Test Instrument Control Tidbits

By: Bertrand Zauhar, VE2ZAZ
Last updated: 08/03/2013

On this page, I gather the various tricks, ideas and pieces of software code I have come up with to easily control test instruments remotely.

The software source code on this page is published under the GNU GPLv3 license. Please refer to the following web site
for more detail on the licence agreement: http://www.gnu.org/licenses/gpl-3.0.html


Python is a very easy to learn, multi-platform, free-to-use programming language. It is especially suitable for Linux platform programming. It became obvious that it would be the right programming language for instrument control when I decided to migrate from Windows to Linux. When paired with QT4 Designer-produced user interface windows, it makes a very flexible, powerful and portable toolset for controlling test instrument remotely (GPIB, Ethernet or Serial).

The following is a series of scripts I want to share for the benefit of other test instrument amateurs. By no mean do I want to show these as examples of good programming practices. Still, they may be helpful to get started in test instrument control.

HP/Agilent E4406A Span Concatenator

The HP / Agilent E4406A VSA Transmitter Tester is a very versatile spectrum analyzer. That unit has one major limitation, in that it only works on spans of no more than 10 MHz. To make up for that drawback, I have developed a Python 2.7 script that automates the capture and control for wider spans. The script concatenates a series of 10 MHz spans that cover the range specified by the user. Even a 0 Hz - 4 GHz range can be specified; this will concatenate 400 10 MHz spans. The script saves the final span plot in .PNG format, and raw data can also be saved in a text file for further analysis. Access and control is done via the Ethernet port. The speed at which the concatenation occurs is surprisingly fast. Doing a full 0-4 GHz 400-span capture takes less than 90 seconds.

The script does not alter any settings the user may have set into the instrument. All it does is change the center frequency and span values in order to capture the required span plots. In other words, the user first sets the instrument to his liking (resolution bandwidth, reference value, averaging, scale/division, ...), and then executes the script. So for example, it the user elects to capture the average plot, but averaging is not enabled in the instrument, the output will be erroneous.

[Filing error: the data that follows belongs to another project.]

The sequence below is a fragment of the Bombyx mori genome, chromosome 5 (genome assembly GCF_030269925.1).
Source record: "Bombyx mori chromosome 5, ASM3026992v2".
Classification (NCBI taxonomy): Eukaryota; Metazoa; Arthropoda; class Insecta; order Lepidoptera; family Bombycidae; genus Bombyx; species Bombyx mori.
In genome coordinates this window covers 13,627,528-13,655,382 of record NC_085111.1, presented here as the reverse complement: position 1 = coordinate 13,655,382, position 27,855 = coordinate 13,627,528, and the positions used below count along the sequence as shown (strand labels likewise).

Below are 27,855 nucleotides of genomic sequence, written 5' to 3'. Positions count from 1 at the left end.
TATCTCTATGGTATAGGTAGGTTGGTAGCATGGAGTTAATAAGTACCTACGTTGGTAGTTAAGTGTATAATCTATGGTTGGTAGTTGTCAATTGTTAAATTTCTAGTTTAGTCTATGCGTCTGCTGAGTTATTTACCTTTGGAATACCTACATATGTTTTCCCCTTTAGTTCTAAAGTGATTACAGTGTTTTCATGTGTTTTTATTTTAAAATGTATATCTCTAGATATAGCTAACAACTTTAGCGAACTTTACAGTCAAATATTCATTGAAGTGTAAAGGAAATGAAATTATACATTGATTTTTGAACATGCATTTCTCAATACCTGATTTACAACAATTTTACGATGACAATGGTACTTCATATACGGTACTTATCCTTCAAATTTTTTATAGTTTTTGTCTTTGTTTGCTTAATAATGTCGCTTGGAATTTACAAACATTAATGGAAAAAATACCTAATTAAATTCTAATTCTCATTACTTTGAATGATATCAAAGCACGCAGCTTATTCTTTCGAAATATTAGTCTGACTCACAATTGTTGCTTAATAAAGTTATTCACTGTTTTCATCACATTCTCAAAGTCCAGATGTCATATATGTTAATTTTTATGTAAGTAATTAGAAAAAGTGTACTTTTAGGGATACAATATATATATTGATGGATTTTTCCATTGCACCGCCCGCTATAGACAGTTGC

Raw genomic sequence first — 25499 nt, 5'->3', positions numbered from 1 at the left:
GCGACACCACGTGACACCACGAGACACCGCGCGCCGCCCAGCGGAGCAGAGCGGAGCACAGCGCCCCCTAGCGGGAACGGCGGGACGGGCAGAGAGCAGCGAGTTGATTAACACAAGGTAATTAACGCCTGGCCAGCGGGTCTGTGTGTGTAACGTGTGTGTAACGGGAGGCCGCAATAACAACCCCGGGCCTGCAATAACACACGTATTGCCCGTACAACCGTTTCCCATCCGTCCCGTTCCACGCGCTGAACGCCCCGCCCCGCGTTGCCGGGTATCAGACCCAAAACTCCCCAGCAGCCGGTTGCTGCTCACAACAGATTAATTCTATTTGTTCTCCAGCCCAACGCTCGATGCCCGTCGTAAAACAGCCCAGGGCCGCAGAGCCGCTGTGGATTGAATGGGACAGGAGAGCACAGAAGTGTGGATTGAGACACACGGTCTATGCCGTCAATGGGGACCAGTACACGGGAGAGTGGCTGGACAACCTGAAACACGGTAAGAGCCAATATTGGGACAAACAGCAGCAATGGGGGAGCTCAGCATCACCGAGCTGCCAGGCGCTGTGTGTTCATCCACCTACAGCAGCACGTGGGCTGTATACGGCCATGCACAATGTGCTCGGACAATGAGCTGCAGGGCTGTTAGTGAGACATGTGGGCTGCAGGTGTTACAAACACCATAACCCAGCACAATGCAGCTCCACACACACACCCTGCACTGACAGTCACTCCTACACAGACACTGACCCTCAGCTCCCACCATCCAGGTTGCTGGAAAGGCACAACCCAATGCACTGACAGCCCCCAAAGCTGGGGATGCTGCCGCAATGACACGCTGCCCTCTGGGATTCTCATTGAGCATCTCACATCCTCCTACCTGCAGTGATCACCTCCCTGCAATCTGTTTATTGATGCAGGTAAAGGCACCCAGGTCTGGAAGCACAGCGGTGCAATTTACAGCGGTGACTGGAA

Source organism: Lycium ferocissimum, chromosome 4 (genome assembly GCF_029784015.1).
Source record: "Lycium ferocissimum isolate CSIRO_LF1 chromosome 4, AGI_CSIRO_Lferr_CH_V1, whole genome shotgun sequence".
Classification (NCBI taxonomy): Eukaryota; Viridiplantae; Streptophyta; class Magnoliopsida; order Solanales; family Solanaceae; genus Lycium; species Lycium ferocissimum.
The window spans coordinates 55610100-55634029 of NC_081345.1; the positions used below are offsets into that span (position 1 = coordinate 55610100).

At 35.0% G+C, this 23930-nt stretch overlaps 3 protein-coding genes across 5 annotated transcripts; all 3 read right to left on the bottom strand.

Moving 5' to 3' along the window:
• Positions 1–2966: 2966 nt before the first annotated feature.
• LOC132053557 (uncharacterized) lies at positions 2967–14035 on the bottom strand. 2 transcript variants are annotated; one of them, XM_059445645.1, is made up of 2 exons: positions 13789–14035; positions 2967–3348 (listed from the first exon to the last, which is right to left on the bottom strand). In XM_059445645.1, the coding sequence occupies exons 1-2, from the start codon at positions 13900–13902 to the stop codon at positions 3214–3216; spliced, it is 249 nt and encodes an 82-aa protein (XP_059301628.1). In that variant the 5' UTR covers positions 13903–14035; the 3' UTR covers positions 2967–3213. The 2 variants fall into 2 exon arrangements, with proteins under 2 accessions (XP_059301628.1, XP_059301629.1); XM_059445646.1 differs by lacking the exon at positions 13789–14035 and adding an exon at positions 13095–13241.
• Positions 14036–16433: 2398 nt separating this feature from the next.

The various values entered in the script window are saved and recovered the next time the script is launched.

The script uses the PyQt4 python library and a Qt4 Designer window design. For plotting, it uses PyChart, a charting python library, which in turn needs ghostscript for .PNG rendering. I have proven the script on both Linux Ubuntu and Windows (2000 and XP). I have every reason to believe that the script will work on all versions of Windows, as well as on the Macintosh platform.

In order to execute the E4406A Span Concatenator script, you need the following setup:

For Linux Users
  • Pyhon 2.7, usually pre-installed with most full-size Linux distros, such as Ubuntu. Make sure is is installed, otherwise get it from the standard installation tools (apt-get, Synaptic, etc.).
  • Install Pyqt4 (python-qt4) library.
  • Install ghostscript, 32-bit version (may also have been part of your Linux distro).
  • Install PyChart (python-pychart).
These packages are all available via the standard installation tools (apt-get, Synaptic, etc.).

For Windows Users
On Windows, the installation is a little bit more complex.
  • First, install Python 2.7 (https://www.python.org/download/releases).
  • Then install the appropriate PyQt4 package for Python 2.7 (http://www.riverbankcomputing.co.uk/software/pyqt/download) .
  • Next, install ghostscript, 32-bit version (http://www.ghostscript.com/download/gsdnld.html).
  • Also download and unzip the PyChart library (http://download.gna.org/pychart). Take the "pychart" directory and place it in the same directory as the Span Concatenator script files.
  • In order for PyChart to locate the ghostscript directory, you must add the ghostscript "bin" directory path to the Windows "Path" environment variable. For example, after modification the Path value may look like: C:\Python27\Lib\site-packages\PyQt4;%SystemRoot%\system32;...;C:\VXIpnp\WinNT\Bin;C:\Program Files\gs\gs9.14\bin  Invoking the window to modify environment variables is slightly different from one version of Windows to another. Please consult the web for instructions on how to perform this. Make sure you reboot your PC after changing an environment variable, otherwise the change will not take effect.